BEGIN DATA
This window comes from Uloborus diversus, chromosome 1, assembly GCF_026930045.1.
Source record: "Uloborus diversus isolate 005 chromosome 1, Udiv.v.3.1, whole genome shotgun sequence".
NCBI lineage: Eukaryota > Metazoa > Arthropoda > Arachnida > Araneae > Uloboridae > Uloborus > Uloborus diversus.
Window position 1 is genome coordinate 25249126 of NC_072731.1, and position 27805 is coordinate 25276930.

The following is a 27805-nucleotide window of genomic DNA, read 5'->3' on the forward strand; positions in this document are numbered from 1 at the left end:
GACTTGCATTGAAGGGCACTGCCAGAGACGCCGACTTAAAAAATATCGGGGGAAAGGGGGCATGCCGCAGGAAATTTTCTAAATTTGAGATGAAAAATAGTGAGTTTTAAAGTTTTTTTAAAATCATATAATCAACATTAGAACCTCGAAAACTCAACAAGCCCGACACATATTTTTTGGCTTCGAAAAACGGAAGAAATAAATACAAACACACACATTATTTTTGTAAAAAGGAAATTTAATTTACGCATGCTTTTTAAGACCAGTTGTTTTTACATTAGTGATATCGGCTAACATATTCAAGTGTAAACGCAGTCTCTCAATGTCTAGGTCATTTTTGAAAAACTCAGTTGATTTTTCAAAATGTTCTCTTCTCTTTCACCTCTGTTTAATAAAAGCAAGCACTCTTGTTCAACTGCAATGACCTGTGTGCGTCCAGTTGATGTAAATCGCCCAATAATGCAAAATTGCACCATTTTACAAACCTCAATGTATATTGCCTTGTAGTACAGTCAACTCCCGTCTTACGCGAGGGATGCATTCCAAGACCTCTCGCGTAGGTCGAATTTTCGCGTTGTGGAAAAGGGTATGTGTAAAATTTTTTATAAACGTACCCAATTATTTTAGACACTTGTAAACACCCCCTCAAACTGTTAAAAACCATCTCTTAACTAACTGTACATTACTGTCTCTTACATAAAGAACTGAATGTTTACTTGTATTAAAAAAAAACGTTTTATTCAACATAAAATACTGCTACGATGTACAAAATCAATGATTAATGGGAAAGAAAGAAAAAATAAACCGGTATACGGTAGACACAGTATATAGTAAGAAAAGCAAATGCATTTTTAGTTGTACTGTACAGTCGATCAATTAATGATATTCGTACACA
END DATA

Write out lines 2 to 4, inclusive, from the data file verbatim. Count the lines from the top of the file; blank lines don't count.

Source record: "Uloborus diversus isolate 005 chromosome 1, Udiv.v.3.1, whole genome shotgun sequence".
NCBI lineage: Eukaryota > Metazoa > Arthropoda > Arachnida > Araneae > Uloboridae > Uloborus > Uloborus diversus.
Window position 1 is genome coordinate 25249126 of NC_072731.1, and position 27805 is coordinate 25276930.